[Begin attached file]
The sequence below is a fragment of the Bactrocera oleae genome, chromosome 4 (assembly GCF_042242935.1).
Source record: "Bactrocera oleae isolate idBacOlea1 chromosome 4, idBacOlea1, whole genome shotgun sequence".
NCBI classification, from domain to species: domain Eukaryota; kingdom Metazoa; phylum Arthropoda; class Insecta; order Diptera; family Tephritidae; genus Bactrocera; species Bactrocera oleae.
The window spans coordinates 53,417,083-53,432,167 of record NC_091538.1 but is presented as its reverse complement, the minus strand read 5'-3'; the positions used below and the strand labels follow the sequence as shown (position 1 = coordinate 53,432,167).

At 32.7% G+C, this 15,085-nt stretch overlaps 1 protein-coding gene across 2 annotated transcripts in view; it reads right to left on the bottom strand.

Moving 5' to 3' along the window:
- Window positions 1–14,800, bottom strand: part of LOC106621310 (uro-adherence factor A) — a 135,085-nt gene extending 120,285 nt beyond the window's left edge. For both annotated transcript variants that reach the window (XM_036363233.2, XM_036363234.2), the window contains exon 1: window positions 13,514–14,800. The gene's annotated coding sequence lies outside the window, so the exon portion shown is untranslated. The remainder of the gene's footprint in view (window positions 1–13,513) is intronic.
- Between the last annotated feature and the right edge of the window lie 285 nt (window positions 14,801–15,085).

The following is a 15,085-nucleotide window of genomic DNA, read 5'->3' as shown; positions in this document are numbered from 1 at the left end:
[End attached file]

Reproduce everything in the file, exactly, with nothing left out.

The sequence below is a fragment of the Bactrocera oleae genome, chromosome 4 (assembly GCF_042242935.1).
Source record: "Bactrocera oleae isolate idBacOlea1 chromosome 4, idBacOlea1, whole genome shotgun sequence".
NCBI classification, from domain to species: domain Eukaryota; kingdom Metazoa; phylum Arthropoda; class Insecta; order Diptera; family Tephritidae; genus Bactrocera; species Bactrocera oleae.
The window spans coordinates 53,417,083-53,432,167 of record NC_091538.1 but is presented as its reverse complement, the minus strand read 5'-3'; the positions used below and the strand labels follow the sequence as shown (position 1 = coordinate 53,432,167).

At 32.7% G+C, this 15,085-nt stretch overlaps 1 protein-coding gene across 2 annotated transcripts in view; it reads right to left on the bottom strand.

Moving 5' to 3' along the window:
- Window positions 1–14,800, bottom strand: part of LOC106621310 (uro-adherence factor A) — a 135,085-nt gene extending 120,285 nt beyond the window's left edge. For both annotated transcript variants that reach the window (XM_036363233.2, XM_036363234.2), the window contains exon 1: window positions 13,514–14,800. The gene's annotated coding sequence lies outside the window, so the exon portion shown is untranslated. The remainder of the gene's footprint in view (window positions 1–13,513) is intronic.
- Between the last annotated feature and the right edge of the window lie 285 nt (window positions 14,801–15,085).

The following is a 15,085-nucleotide window of genomic DNA, read 5'->3' as shown; positions in this document are numbered from 1 at the left end: